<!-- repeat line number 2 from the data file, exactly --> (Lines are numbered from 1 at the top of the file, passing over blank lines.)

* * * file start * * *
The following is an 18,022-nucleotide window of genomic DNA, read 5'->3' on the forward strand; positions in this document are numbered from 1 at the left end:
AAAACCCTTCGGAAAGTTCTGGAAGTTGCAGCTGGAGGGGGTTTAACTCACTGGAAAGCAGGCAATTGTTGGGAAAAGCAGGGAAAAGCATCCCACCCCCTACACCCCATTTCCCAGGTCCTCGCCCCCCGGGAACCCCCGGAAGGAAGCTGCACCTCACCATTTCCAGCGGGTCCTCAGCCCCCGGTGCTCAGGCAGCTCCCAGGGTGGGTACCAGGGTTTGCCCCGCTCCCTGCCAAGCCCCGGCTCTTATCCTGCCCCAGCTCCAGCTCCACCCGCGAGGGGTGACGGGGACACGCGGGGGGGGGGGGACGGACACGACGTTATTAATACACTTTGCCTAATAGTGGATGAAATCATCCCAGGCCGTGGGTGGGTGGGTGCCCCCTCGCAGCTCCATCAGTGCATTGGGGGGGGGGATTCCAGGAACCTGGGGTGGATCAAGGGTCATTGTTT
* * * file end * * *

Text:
AAAACCCTTCGGAAAGTTCTGGAAGTTGCAGCTGGAGGGGGTTTAACTCACTGGAAAGCAGGCAATTGTTGGGAAAAGCAGGGAAAAGCATCCCACCCCCTACACCCCATTTCCCAGGTCCTCGCCCCCCGGGAACCCCCGGAAGGAAGCTGCACCTCACCATTTCCAGCGGGTCCTCAGCCCCCGGTGCTCAGGCAGCTCCCAGGGTGGGTACCAGGGTTTGCCCCGCTCCCTGCCAAGCCCCGGCTCTTATCCTGCCCCAGCTCCAGCTCCACCCGCGAGGGGTGACGGGGACACGCGGGGGGGGGGGGACGGACACGACGTTATTAATACACTTTGCCTAATAGTGGATGAAATCATCCCAGGCCGTGGGTGGGTGGGTGCCCCCTCGCAGCTCCATCAGTGCATTGGGGGGGGGGATTCCAGGAACCTGGGGTGGATCAAGGGTCATTGTTT